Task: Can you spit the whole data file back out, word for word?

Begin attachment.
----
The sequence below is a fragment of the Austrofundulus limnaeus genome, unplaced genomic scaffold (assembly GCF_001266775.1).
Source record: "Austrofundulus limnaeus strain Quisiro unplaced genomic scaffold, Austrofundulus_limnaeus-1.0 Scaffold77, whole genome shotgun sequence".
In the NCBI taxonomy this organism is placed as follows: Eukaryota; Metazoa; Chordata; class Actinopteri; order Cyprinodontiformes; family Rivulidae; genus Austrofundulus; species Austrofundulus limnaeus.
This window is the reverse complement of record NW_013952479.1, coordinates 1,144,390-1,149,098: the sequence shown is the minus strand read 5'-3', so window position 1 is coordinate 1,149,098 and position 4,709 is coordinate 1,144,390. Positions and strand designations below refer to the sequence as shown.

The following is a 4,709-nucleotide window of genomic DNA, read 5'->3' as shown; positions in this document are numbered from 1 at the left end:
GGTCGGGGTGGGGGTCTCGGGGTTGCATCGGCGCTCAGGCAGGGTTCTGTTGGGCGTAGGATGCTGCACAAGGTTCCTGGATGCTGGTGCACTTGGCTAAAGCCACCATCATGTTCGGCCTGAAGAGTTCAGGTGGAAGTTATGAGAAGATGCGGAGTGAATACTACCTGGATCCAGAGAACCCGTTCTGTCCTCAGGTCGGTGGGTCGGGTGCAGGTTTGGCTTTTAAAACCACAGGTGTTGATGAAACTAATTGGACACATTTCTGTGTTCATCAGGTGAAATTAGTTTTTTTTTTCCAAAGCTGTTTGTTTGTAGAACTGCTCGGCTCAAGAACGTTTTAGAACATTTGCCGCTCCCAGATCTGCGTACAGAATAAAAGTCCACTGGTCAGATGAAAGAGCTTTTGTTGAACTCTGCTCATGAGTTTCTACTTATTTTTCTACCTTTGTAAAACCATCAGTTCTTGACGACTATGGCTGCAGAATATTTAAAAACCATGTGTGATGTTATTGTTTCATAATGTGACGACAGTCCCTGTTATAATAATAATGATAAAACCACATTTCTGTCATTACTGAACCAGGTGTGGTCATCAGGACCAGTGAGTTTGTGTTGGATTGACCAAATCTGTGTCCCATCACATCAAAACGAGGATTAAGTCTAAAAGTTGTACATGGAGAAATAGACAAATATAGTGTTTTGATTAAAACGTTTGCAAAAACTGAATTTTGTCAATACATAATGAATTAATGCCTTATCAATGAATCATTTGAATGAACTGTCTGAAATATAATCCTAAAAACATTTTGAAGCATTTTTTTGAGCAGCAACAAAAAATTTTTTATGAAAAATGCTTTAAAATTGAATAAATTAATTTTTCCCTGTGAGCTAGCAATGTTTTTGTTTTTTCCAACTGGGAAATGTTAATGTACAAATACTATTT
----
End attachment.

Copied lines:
The sequence below is a fragment of the Austrofundulus limnaeus genome, unplaced genomic scaffold (assembly GCF_001266775.1).
Source record: "Austrofundulus limnaeus strain Quisiro unplaced genomic scaffold, Austrofundulus_limnaeus-1.0 Scaffold77, whole genome shotgun sequence".
In the NCBI taxonomy this organism is placed as follows: Eukaryota; Metazoa; Chordata; class Actinopteri; order Cyprinodontiformes; family Rivulidae; genus Austrofundulus; species Austrofundulus limnaeus.
This window is the reverse complement of record NW_013952479.1, coordinates 1,144,390-1,149,098: the sequence shown is the minus strand read 5'-3', so window position 1 is coordinate 1,149,098 and position 4,709 is coordinate 1,144,390. Positions and strand designations below refer to the sequence as shown.

The following is a 4,709-nucleotide window of genomic DNA, read 5'->3' as shown; positions in this document are numbered from 1 at the left end:
GGTCGGGGTGGGGGTCTCGGGGTTGCATCGGCGCTCAGGCAGGGTTCTGTTGGGCGTAGGATGCTGCACAAGGTTCCTGGATGCTGGTGCACTTGGCTAAAGCCACCATCATGTTCGGCCTGAAGAGTTCAGGTGGAAGTTATGAGAAGATGCGGAGTGAATACTACCTGGATCCAGAGAACCCGTTCTGTCCTCAGGTCGGTGGGTCGGGTGCAGGTTTGGCTTTTAAAACCACAGGTGTTGATGAAACTAATTGGACACATTTCTGTGTTCATCAGGTGAAATTAGTTTTTTTTTTCCAAAGCTGTTTGTTTGTAGAACTGCTCGGCTCAAGAACGTTTTAGAACATTTGCCGCTCCCAGATCTGCGTACAGAATAAAAGTCCACTGGTCAGATGAAAGAGCTTTTGTTGAACTCTGCTCATGAGTTTCTACTTATTTTTCTACCTTTGTAAAACCATCAGTTCTTGACGACTATGGCTGCAGAATATTTAAAAACCATGTGTGATGTTATTGTTTCATAATGTGACGACAGTCCCTGTTATAATAATAATGATAAAACCACATTTCTGTCATTACTGAACCAGGTGTGGTCATCAGGACCAGTGAGTTTGTGTTGGATTGACCAAATCTGTGTCCCATCACATCAAAACGAGGATTAAGTCTAAAAGTTGTACATGGAGAAATAGACAAATATAGTGTTTTGATTAAAACGTTTGCAAAAACTGAATTTTGTCAATACATAATGAATTAATGCCTTATCAATGAATCATTTGAATGAACTGTCTGAAATATAATCCTAAAAACATTTTGAAGCATTTTTTTGAGCAGCAACAAAAAATTTTTTATGAAAAATGCTTTAAAATTGAATAAATTAATTTTTCCCTGTGAGCTAGCAATGTTTTTGTTTTTTCCAACTGGGAAATGTTAATGTACAAATACTATTT